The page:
Greenhouse: The 200-Year Story of Global Warming

By Gale E. Christianson | Go to book overview

13

PENDULUM

I think no scurrying will help our cause. Our destined bones will line old gravel pits. Mammoth or saber-tooth or man, there'll be no difference then. Our interglacial summer passes quickly on. -- Loren Eiseley, "Why Does the Cold World Haunt Us?"

Kingdom Animalia, phylum Chordata, subphylum Vertebrata, class Mammalia, order Proboscidea, family Elephantidae, genus Mammuthus, common name mammoth. Shaggy citizen of the Pleistocene, it was about the size of the modern elephant and roamed every continent except Australia and South America from upwards of 2 million years ago to the last retreat of the glacial ice around 10,000 B.C.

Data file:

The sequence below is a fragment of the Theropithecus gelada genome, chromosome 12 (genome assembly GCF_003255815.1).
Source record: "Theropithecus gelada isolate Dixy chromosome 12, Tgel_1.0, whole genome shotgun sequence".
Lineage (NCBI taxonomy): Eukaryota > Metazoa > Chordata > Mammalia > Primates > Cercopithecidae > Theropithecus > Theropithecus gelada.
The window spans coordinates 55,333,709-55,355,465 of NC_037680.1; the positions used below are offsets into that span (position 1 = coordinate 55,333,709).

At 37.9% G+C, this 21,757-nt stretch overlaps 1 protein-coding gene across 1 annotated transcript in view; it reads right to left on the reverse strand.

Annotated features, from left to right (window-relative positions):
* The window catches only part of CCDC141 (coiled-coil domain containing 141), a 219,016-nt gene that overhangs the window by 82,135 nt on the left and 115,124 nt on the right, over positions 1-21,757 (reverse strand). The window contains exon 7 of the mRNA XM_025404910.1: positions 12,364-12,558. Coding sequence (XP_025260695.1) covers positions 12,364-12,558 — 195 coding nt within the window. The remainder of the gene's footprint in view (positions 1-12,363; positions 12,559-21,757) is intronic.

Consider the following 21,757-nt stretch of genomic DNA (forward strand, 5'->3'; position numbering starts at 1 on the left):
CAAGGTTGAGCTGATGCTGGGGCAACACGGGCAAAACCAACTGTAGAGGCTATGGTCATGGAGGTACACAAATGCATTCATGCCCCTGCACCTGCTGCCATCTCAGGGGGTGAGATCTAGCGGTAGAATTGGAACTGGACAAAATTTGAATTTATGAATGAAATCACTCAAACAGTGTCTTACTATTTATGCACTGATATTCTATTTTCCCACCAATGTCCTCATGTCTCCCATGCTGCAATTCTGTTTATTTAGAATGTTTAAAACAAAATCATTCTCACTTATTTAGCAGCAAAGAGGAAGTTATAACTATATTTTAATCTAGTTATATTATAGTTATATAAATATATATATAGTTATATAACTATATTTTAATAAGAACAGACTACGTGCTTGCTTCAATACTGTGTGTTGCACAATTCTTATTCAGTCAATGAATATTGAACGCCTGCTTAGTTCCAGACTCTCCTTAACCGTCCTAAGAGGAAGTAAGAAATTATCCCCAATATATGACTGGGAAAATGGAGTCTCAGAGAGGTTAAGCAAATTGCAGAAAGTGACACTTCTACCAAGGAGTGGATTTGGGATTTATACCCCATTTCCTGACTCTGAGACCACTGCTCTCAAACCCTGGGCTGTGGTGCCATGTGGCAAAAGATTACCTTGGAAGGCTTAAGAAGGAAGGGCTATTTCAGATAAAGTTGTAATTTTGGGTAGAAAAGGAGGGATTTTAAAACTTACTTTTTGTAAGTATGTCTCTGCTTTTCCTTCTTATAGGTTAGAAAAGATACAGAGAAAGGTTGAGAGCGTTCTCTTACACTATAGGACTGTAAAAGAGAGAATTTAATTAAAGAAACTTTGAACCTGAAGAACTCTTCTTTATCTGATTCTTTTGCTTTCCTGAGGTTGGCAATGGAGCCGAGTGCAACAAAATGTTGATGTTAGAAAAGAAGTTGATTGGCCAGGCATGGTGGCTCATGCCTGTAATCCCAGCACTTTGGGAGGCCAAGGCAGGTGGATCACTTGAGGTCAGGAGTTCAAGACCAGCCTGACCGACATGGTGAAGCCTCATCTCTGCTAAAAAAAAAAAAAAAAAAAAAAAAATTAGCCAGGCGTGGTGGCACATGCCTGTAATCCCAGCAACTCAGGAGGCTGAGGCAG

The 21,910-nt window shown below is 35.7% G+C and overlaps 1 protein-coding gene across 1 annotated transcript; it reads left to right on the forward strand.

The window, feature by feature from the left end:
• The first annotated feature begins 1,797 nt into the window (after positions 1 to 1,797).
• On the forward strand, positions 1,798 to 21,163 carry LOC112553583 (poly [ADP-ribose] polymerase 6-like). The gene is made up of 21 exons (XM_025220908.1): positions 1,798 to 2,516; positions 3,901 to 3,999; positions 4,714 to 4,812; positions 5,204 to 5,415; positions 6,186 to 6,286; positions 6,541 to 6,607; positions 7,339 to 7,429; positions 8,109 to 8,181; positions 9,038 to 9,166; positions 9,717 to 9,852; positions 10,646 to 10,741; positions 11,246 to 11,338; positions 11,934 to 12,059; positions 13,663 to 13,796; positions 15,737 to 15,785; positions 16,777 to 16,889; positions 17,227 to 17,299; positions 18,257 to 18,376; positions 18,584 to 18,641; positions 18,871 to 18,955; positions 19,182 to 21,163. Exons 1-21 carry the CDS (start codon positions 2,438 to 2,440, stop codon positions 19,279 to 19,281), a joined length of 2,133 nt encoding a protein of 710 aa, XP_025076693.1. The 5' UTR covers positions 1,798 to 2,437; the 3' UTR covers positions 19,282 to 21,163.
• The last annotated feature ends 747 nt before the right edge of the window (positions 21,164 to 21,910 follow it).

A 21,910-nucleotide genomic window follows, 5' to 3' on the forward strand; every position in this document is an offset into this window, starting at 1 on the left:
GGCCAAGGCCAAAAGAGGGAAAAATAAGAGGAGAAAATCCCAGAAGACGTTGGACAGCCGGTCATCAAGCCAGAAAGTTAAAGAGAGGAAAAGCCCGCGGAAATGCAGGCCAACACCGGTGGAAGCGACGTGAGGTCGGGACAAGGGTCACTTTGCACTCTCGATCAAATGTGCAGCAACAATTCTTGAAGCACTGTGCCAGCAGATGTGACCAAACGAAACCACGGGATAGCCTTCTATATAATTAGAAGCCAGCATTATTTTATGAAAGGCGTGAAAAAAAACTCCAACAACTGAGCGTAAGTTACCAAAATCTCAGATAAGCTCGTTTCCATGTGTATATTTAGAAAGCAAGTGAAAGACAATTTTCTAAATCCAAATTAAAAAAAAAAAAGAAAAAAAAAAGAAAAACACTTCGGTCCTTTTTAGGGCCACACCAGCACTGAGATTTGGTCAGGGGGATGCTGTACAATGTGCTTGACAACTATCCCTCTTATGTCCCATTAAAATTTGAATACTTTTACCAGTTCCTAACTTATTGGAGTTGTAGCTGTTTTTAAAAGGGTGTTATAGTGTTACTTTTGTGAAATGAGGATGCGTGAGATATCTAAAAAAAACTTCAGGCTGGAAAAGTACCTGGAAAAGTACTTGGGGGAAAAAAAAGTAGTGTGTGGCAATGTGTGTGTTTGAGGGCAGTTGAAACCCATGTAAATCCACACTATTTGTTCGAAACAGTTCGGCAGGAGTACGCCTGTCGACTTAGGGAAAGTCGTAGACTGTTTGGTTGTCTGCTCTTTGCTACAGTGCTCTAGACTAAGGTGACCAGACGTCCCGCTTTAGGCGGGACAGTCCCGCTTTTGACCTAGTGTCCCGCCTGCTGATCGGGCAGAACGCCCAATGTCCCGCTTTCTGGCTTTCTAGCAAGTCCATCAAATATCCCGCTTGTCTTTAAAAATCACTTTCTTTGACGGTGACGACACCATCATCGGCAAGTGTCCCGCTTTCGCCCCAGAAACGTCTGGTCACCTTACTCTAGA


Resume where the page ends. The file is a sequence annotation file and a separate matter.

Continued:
Among the best-known species is the woolly mammoth of Eurasia and North America, which thrived in an arctic climate along the fringes of the vast ice sheets, feeding on coarse tundra vegetation with the aid of complex molars containing as many as twenty-seven traverse ridges. Standing ten feet at the shoulder, it had a compact sloping body that was protected from the extreme cold by a three-and-a-half-inch layer of fat, a rich coat of dense fine hair, and a long outer coat of coarse reddish fiber. While its heat-conserving ears were among the smallest in the elephant world, it boasted a huge pair of tusks that spread outward from the jaw before curling back on themselves, making them useless as weapons but a great aid in breaking through the crusted snow to forage.

Paleolithic man knew the mammoth well. Awed Picassos

-158-

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